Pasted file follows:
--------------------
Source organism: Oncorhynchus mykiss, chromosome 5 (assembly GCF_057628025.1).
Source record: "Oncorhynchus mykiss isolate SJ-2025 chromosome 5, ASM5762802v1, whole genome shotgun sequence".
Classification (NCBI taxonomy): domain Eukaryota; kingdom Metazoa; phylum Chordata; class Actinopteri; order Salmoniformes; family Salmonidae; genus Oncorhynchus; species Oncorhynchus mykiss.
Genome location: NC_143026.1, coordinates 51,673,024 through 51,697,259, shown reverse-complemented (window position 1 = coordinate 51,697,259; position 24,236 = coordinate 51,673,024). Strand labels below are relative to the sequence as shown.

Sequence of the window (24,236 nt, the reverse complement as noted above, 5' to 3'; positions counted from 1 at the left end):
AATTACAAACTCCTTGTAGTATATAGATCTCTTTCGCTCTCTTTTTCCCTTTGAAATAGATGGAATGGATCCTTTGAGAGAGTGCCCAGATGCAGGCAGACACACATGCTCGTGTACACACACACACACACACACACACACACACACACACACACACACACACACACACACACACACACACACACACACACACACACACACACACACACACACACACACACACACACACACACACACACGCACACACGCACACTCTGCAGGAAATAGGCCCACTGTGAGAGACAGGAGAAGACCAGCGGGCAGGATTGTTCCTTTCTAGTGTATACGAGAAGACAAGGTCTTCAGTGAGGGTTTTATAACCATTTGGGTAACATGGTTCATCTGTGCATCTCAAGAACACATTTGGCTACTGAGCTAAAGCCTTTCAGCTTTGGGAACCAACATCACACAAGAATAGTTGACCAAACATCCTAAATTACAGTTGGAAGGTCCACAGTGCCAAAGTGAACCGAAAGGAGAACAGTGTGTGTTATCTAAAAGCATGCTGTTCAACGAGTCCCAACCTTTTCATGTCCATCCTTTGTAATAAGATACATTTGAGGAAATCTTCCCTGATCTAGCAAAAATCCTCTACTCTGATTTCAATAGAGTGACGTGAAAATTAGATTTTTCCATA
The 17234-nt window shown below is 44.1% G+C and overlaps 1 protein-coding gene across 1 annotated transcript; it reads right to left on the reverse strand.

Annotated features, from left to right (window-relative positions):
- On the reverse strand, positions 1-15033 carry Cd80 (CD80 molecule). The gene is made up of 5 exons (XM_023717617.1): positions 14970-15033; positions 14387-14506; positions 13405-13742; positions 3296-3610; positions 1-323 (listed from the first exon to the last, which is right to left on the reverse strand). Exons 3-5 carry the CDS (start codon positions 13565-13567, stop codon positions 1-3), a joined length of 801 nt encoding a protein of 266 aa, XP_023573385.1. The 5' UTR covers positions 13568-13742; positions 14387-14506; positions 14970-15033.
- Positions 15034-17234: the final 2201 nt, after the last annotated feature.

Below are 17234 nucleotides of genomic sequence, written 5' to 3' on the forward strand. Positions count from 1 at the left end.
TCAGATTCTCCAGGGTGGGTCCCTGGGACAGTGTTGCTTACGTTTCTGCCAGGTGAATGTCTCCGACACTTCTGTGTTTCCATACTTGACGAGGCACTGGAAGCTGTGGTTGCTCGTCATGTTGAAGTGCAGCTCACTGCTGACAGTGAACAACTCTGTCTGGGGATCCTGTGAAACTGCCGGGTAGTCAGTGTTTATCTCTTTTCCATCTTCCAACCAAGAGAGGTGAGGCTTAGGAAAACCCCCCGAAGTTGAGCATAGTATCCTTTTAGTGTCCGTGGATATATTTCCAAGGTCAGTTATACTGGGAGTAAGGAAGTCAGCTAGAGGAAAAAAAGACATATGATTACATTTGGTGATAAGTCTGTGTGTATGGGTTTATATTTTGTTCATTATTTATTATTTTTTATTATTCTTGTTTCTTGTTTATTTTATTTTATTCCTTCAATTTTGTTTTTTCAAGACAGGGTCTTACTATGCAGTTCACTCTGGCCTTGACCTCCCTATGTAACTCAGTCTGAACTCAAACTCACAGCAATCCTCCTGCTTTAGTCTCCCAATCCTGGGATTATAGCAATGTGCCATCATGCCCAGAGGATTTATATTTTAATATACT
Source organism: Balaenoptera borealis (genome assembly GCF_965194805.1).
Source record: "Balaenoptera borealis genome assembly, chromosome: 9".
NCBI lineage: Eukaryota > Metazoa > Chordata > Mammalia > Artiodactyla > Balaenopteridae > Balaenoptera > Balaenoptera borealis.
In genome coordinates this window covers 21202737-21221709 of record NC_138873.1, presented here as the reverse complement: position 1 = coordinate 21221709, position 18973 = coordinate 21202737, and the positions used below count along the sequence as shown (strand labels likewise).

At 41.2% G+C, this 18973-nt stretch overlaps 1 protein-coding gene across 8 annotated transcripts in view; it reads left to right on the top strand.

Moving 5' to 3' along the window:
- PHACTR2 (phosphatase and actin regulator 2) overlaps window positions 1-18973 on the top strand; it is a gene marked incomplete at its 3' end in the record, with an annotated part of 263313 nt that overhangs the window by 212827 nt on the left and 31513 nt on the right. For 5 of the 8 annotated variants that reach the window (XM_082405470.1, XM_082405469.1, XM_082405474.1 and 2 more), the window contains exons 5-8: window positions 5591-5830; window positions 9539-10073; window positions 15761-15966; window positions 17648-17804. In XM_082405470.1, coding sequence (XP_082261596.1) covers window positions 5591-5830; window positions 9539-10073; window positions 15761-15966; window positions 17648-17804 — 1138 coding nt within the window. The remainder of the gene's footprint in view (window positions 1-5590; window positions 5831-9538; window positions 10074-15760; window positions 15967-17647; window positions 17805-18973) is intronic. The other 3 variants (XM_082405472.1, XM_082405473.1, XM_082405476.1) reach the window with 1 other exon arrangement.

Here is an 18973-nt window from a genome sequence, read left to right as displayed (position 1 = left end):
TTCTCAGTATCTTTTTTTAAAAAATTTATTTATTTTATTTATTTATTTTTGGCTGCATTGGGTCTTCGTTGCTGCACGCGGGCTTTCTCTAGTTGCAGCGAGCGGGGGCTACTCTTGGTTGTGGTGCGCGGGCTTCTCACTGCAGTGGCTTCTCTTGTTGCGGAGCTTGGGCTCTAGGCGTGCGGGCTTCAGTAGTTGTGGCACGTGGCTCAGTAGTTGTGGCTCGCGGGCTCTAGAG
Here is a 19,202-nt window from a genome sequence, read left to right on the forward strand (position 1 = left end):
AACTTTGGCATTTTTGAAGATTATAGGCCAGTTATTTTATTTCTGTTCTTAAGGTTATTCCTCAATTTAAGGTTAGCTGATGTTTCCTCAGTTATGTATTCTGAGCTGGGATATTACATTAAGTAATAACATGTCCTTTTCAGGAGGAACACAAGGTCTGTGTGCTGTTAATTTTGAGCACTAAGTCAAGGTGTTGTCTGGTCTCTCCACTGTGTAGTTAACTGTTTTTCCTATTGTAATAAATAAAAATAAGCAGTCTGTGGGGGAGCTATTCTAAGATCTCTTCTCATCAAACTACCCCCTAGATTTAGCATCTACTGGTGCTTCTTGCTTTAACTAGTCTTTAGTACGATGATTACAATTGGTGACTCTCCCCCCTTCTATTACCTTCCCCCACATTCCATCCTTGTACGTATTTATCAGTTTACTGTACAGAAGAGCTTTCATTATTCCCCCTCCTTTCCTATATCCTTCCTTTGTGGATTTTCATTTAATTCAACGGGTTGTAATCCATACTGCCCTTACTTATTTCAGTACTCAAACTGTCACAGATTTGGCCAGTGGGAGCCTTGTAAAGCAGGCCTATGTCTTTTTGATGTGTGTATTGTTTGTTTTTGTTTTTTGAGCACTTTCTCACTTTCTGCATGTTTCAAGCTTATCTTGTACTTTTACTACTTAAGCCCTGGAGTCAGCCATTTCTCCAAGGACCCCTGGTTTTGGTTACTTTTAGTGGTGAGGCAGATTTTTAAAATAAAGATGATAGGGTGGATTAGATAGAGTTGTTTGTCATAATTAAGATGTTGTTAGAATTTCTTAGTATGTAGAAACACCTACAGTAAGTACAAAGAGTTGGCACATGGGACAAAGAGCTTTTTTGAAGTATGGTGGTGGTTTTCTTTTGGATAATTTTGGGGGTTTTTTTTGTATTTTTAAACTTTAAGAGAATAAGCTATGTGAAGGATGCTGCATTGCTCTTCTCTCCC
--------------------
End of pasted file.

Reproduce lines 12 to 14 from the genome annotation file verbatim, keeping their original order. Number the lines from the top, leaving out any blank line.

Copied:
TCAGATTCTCCAGGGTGGGTCCCTGGGACAGTGTTGCTTACGTTTCTGCCAGGTGAATGTCTCCGACACTTCTGTGTTTCCATACTTGACGAGGCACTGGAAGCTGTGGTTGCTCGTCATGTTGAAGTGCAGCTCACTGCTGACAGTGAACAACTCTGTCTGGGGATCCTGTGAAACTGCCGGGTAGTCAGTGTTTATCTCTTTTCCATCTTCCAACCAAGAGAGGTGAGGCTTAGGAAAACCCCCCGAAGTTGAGCATAGTATCCTTTTAGTGTCCGTGGATATATTTCCAAGGTCAGTTATACTGGGAGTAAGGAAGTCAGCTAGAGGAAAAAAAGACATATGATTACATTTGGTGATAAGTCTGTGTGTATGGGTTTATATTTTGTTCATTATTTATTATTTTTTATTATTCTTGTTTCTTGTTTATTTTATTTTATTCCTTCAATTTTGTTTTTTCAAGACAGGGTCTTACTATGCAGTTCACTCTGGCCTTGACCTCCCTATGTAACTCAGTCTGAACTCAAACTCACAGCAATCCTCCTGCTTTAGTCTCCCAATCCTGGGATTATAGCAATGTGCCATCATGCCCAGAGGATTTATATTTTAATATACT
Source organism: Balaenoptera borealis (genome assembly GCF_965194805.1).
Source record: "Balaenoptera borealis genome assembly, chromosome: 9".